- If your borrower disputes any trade line, that item is locked from any further actions until the dispute is resolved. It might have been possible through rescoring tools to correct the item in as little as 24 hours. This would no longer be an option once a dispute is lodged.
- There are other options that are much faster than filing a dispute (such as e-Oscar whereby the trade line can be updated in minutes).
Unforeseen Credit Repair Dangers for Consumers
Besides the monetary risks associated with credit repair, the actions of a credit repair company can damage your credit score. Most credit repair companies simply dispute every derogatory item appearing on your credit report. Those creditors that verify the disputed items often update the data reported to the repositories including the reporting dates. The result of frivolously disputing trade lines often results in lowering your FICO scores. The dispute process also means you are providing your current address to creditors, which can also result in new collection contacts and phone calls. Other credit repair warnings signs include:
Charging Up-Front Fees in Violation of Federal Law
Many credit repair firms violate federal law by requiring up-front fees often disguised as “account set-up” or analysis fees. Some require you to purchase a training manual for hundreds of dollars just to access “free” credit repair. Credit Repair Organizations Act, Public Law 90-321, 82 Stat. 164 SECTION 404, “PROHIBITED PRACTICES: (b) Payment in Advance—no credit repair organization may charge or receive any money or other valuable consideration for the performance of any service which the credit repair organization has agreed to perform for any consumer before such service is fully performed.”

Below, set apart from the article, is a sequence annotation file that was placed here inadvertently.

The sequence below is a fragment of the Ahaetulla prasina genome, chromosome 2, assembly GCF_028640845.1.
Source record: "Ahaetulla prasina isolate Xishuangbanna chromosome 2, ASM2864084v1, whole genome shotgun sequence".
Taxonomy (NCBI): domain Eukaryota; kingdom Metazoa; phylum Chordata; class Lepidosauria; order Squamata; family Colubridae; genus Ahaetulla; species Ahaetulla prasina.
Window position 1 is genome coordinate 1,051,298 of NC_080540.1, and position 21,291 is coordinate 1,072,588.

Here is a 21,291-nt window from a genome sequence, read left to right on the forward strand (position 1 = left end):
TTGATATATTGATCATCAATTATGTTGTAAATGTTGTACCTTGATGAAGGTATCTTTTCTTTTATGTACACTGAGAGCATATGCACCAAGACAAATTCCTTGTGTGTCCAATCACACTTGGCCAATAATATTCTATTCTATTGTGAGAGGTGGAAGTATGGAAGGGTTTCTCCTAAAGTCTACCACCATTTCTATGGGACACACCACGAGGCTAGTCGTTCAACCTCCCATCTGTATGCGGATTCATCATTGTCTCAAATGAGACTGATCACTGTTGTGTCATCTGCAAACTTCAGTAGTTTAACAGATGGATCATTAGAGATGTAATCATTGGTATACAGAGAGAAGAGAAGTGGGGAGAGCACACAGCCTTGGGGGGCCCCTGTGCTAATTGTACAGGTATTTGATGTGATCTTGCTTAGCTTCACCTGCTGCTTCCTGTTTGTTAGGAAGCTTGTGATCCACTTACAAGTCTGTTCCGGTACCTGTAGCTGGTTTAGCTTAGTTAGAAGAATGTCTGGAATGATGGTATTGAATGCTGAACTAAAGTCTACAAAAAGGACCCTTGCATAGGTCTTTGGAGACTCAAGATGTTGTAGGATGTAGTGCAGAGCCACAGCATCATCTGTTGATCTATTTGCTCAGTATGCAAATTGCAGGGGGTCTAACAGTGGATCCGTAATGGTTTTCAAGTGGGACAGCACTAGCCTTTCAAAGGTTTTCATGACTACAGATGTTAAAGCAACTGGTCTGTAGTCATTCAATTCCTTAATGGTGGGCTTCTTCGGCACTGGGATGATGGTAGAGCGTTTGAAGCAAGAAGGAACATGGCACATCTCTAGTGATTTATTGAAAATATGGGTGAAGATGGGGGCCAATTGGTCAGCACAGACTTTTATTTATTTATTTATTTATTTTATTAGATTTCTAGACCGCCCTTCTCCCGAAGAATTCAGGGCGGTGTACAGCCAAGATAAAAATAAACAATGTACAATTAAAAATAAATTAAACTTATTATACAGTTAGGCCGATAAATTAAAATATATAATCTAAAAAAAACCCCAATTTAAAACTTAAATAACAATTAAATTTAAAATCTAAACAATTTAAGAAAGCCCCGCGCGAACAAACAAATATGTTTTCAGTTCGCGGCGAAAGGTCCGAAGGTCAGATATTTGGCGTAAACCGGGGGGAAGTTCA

Does Not Accept Credit Cards
(or attempts to disguise Paypal as a merchant account)
This is an important warning sign, it often means the firm is unable to gain approval to process credit cards (a physical inspection and positive financial history is required). Companies with questionable pasts or practices instead will often require you to pay using a third party credit card processing company, check by phone, ACH/direct debit or other means which may provide less protection in the event of fraud. Some will demand post-dated checks before providing any service (you’re expected to trust them with your confidential credit and banking information, but they don’t trust you for payment).
*PayPal® is a registered trademark of PayPal, Inc.
Web Based, No Physical Location or Allows Contact by Email Only
Any company can provide a few positive references, do some homework on any credit repair firm before sharing any confidential credit data or credit card information with them. You can verify how long their website has existed using any domain lookup tool. You will often find that although they may claim to have been in business for ‟decades,” in reality their websites are newly formed. Many credit repair companies found on the Internet are simply re-selling services provided by other companies—so you’re often unable to determine just who will have access to your personal information.